It's been a long wait for fans of Kyoto Animation in the United States when it came to watching the Netflix-exclusive Violet Evergarden, but it seems that wait is finally coming to a close. While much of the rest of the world was logging into the online streaming service weekly to view episodes simulcasted alongside their airing in Japan, the United States had been exempt until the full series finished airing for "binge-viewing" purposes, as Netflix likes to put it. Listed for an April 5 premiere date in the United States, it's time to catch up on the series' first season.

Originally airing in Japan on January 10, and becoming available in select regions internationally on January 11, it's taken almost four months for the US to get their hands on the visually spectacular series. Originally catching the eyes of the anime fandom at large following the release of the first CM which utilized some of the most complex animations in a very long time, it immediately hit the must-watch list for many including myself. For those of you unfamiliar, you can find the series' full synopsis below:

The Great War finally came to an end after four long years of conflict; fractured in two, the continent of Telesis slowly began to flourish once again. Caught up in the bloodshed was Violet Evergarden, a young girl raised for the sole purpose of decimating enemy lines. Hospitalized and maimed in a bloody skirmish during the War's final leg, she was left with only words from the person she held dearest, but with no understanding of their meaning.

Recovering from her wounds, Violet starts a new life working at CH Postal Services after a falling out with her new intended guardian family. There, she witnesses by pure chance the work of an "Auto Memory Doll," amanuenses that transcribe people's thoughts and feelings into words on paper. Moved by the notion, Violet begins work as an Auto Memory Doll, a trade that will take her on an adventure, one that will reshape the lives of her clients and hopefully lead to self-discovery.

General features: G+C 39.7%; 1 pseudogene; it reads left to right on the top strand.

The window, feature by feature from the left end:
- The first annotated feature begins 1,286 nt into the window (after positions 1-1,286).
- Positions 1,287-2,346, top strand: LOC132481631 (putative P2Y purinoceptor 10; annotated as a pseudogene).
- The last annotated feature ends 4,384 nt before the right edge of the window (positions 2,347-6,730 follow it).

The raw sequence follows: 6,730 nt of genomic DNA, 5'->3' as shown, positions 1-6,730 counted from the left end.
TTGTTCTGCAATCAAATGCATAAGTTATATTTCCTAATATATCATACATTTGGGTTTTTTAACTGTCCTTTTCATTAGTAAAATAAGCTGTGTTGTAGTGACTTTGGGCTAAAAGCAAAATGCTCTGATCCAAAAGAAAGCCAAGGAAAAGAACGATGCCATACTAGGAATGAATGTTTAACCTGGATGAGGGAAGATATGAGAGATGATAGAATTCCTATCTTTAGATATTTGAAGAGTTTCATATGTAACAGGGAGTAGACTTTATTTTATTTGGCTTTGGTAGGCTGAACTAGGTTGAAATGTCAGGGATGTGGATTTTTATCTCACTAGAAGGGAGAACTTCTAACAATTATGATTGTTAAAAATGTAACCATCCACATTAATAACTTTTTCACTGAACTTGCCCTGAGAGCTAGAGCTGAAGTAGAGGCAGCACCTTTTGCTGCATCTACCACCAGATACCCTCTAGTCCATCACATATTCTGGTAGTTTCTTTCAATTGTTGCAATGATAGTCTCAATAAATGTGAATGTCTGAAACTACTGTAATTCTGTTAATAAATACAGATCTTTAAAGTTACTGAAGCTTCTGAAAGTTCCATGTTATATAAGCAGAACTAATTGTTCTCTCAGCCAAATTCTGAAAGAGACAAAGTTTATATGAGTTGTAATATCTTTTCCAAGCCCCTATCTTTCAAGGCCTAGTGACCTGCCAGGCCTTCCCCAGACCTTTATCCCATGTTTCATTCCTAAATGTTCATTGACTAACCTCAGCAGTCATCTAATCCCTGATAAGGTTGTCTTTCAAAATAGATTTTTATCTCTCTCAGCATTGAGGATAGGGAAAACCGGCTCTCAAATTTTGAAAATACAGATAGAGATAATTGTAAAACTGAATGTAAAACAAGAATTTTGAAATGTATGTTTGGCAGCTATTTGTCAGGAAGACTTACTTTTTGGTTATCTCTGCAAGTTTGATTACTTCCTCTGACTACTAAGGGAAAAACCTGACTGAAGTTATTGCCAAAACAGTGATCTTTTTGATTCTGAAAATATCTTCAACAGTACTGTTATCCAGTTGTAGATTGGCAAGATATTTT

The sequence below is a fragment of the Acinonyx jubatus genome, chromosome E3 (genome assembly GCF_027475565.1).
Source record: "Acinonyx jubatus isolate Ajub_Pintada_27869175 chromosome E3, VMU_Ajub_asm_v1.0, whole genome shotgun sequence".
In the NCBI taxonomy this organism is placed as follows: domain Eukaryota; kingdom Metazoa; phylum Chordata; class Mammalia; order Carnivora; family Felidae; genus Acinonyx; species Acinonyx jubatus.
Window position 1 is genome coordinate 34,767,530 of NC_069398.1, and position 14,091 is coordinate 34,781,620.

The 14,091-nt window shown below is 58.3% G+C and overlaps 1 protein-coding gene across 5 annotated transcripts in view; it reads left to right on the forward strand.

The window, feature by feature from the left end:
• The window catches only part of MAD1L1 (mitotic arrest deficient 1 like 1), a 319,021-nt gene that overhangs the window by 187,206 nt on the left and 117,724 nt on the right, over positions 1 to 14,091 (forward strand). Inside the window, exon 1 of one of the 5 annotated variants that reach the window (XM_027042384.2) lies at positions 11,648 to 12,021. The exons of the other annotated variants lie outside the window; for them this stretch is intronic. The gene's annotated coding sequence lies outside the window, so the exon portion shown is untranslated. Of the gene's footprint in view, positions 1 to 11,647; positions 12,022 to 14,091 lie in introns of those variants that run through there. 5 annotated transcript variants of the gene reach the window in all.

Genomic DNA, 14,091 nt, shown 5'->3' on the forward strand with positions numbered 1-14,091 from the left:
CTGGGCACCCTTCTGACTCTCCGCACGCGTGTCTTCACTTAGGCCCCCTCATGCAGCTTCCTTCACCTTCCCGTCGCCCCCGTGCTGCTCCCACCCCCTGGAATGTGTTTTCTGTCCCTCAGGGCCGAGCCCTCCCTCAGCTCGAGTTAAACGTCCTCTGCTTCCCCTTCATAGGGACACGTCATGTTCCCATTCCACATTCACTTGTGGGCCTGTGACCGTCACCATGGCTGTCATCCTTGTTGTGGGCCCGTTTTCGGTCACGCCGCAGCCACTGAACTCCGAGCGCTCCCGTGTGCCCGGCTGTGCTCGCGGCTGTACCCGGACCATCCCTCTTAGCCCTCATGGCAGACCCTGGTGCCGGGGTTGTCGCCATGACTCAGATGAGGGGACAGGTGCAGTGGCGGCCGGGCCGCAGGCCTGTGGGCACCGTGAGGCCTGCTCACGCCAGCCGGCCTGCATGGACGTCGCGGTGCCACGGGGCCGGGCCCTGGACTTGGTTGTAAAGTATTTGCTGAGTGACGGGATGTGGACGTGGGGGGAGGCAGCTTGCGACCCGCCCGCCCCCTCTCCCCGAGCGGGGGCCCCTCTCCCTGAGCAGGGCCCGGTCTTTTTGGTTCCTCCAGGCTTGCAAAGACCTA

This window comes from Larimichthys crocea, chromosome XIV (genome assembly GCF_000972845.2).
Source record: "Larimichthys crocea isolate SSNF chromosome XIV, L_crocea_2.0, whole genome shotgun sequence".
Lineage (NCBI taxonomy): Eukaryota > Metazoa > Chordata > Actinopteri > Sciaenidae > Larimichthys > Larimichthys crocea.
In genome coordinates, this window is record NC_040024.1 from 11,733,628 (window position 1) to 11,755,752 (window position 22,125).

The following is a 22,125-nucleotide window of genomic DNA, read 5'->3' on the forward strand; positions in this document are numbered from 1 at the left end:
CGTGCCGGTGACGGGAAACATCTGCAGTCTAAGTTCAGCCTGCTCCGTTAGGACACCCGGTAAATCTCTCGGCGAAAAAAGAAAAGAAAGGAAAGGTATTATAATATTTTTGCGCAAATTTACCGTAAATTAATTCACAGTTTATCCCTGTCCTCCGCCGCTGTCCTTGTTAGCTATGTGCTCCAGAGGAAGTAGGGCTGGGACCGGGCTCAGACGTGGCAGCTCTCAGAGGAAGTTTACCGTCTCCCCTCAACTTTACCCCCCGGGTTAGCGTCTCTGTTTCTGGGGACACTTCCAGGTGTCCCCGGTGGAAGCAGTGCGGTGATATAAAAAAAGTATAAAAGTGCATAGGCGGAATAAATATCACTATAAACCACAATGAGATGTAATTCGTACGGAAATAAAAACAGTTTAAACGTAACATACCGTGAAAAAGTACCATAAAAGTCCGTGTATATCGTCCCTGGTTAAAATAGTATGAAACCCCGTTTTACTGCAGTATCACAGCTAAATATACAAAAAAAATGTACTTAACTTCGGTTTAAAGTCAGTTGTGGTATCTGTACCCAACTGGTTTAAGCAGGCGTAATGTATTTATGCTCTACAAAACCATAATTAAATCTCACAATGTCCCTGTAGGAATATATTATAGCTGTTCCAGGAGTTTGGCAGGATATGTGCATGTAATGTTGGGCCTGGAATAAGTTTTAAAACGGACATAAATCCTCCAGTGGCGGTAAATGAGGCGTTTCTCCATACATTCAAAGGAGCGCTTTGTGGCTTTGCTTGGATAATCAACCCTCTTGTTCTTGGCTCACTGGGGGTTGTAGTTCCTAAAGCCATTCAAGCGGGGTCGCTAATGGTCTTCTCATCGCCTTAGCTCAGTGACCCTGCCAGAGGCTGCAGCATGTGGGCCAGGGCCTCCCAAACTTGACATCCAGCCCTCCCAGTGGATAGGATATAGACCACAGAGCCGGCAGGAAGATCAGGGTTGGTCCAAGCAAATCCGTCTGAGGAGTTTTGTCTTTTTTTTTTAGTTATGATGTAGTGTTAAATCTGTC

If you're curious to check it out, or have been waiting an entire four months to get your Violet Evergarden itch scratched, you can find the series on Netflix, here


Moe Shop Releases Latest EP 'Moe Moe'

March 15, 2018 12:00pm
by Lachlan Johnston

After much waiting, France-based producer Moe Shop's latest EP "Moe Moe" is finally available in digital format. The EP, which calls on the talents of some of Japan's greatest female artists, went live at 12:00 pm (JST) and has seemingly been making waves both in Japan and around the globe since. We originally broke the news that the EP was in the works just a few months ago, and after all that waiting, we couldn't be happier with the end result.

Looking at the first half of the EP, we open with the shimmering sounds of "Magic (w/ MYLK)," instantly tearing listeners away from the moment and throwing them into a funk-driven groove, straying away from anything the artist has ever put out before. Following that up is the sensual collaboration with Puniden, "Virtual," a tongue-in-cheek story of love that blows me away every time. One of the most requested collaborations in recent memory, both Moe Shop, and YUC'e go above and beyond in "Baby Pink," and I can only hope to see the duo team up again in the future.

Jumping to the second half of the EP, we're thrust into the hard-hitting flow of newcomer maisou in "Lovesick," a first-time collaboration for the duo. Breaking through after this is "Notice (w/ TORIENA)," one of the earliest pieces from the EP. Putting down the Gameboy for just a moment to demand "Senpai" to notice her, TORIENA absolutely kills it here. Wrapping the whole EP up is one of my absolute favorites, "Fantasy (w/ MONICO)," a whispy slow-paced track that makes for the perfect end to the EP. Its down tempo leads combined with MONICO's de-tuned vocals send shivers down my spine every time.

If you're interested in checking out more of Moe Shop's works, you can find them on both Spotify and Bandcamp. Moe Shop's latest EP "Moe Moe" is available for purchase here.